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Dry Socket

Dry Socket Facts

  • A dry socket is a fairly common complication of tooth extraction characterized by severe pain.
  • It occurs when the tooth socket loses the blood clot that forms after a tooth is extracted and the bone inside the socket becomes exposed.
  • It is one of the most painful dental problems one can experience. A dry socket is also referred to as alveolar osteitis.

What causes dry socket?

The blood clot that forms after tooth extraction is essential for optimal healing of the underlying tissue. Destruction or loss of the blood clot prevents normal healing and causes alveolar osteitis. There are a variety of reasons why the initial blood clot could be lost or destroyed prematurely. The body reacts to local infection and inflammation, trauma, bacteria, and estrogen to destroy the blood clot, leaving an exposed socket. So it is important to minimize these risk factors as much as possible.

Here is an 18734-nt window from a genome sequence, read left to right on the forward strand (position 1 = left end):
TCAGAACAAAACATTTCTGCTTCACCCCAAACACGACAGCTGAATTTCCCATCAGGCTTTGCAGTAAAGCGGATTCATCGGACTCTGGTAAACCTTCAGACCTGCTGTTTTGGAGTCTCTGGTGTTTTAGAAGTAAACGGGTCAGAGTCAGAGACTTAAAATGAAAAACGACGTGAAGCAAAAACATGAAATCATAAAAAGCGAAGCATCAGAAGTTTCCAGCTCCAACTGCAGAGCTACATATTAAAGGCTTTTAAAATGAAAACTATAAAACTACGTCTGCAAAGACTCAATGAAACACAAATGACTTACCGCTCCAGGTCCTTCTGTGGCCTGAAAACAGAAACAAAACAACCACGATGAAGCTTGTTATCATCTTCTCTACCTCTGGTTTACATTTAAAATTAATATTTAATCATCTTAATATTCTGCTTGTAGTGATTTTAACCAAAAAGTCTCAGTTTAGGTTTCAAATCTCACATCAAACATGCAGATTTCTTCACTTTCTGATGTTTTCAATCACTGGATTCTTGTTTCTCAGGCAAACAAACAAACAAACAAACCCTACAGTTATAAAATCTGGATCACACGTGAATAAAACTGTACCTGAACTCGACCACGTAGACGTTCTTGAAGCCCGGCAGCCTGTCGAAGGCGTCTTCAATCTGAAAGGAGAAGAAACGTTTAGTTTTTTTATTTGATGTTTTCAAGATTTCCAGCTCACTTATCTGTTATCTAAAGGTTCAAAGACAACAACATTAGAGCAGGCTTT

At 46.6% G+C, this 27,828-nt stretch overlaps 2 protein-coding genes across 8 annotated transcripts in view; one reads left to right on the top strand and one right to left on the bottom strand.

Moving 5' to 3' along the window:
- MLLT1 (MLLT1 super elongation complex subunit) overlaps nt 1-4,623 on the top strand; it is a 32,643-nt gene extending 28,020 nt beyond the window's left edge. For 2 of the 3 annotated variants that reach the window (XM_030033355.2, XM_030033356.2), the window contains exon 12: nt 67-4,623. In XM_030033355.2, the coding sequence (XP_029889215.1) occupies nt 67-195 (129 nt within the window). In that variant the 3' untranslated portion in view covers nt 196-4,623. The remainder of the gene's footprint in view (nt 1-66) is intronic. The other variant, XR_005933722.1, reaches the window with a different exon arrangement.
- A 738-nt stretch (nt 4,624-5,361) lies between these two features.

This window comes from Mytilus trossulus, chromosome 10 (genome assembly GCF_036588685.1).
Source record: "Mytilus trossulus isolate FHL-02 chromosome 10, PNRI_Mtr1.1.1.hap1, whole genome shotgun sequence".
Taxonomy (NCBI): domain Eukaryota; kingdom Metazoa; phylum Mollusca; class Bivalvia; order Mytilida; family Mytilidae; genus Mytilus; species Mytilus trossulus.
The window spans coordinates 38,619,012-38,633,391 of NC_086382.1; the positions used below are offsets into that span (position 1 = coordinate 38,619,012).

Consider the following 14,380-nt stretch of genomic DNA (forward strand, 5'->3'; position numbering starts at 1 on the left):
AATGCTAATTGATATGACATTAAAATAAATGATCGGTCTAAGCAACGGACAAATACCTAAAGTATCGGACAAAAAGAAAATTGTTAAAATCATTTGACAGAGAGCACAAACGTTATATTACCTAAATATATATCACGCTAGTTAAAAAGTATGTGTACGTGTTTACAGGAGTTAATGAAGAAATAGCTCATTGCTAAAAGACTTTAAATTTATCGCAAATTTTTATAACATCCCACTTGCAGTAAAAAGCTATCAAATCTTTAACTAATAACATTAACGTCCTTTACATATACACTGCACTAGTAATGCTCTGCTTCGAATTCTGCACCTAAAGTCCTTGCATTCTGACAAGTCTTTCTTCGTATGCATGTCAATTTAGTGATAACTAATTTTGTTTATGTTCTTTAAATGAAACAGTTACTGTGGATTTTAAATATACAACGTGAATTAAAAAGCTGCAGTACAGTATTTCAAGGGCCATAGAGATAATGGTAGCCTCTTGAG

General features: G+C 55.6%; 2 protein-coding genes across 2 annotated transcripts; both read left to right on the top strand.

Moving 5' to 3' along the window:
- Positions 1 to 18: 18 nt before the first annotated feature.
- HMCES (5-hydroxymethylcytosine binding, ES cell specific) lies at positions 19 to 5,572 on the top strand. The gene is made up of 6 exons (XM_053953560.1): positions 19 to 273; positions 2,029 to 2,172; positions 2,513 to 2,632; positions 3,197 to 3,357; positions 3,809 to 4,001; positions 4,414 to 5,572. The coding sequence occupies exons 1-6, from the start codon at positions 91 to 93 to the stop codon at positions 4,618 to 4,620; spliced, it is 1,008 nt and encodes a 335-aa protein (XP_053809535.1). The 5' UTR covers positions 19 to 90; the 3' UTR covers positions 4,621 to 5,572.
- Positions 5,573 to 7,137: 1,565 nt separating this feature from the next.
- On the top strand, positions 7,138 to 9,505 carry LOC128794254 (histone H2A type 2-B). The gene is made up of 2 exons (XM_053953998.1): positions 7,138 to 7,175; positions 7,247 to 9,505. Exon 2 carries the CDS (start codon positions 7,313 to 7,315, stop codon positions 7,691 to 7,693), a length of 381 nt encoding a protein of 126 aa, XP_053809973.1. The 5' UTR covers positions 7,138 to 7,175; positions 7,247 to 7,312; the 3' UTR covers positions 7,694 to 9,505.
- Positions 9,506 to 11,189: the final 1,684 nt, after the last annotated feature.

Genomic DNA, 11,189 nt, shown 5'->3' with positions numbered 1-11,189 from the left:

How often does dry socket happen?

A dry socket will occur in only a small percentage of tooth extractions, but it becomes much more common in the extraction of lower (mandibular) wisdom teeth.

Medically Reviewed by a Doctor on 6/20/2016

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QUIZ: Learn about good dental health

The best way to prevent dry socket is to avoid needing a pulled tooth. The best way to keep your teeth healthy it to practice good oral hygiene.

Tooth decay occurs when foods containing carbohydrates (sugars and starches) are left on the teeth. Bacteria that live in the mouth digest these foods, turning them into acids. The bacteria, acid, food debris, and saliva combine to form plaque, which clings to the teeth. The acids in plaque dissolve the enamel surface of the teeth, creating holes in the teeth called cavities, or dental caries.

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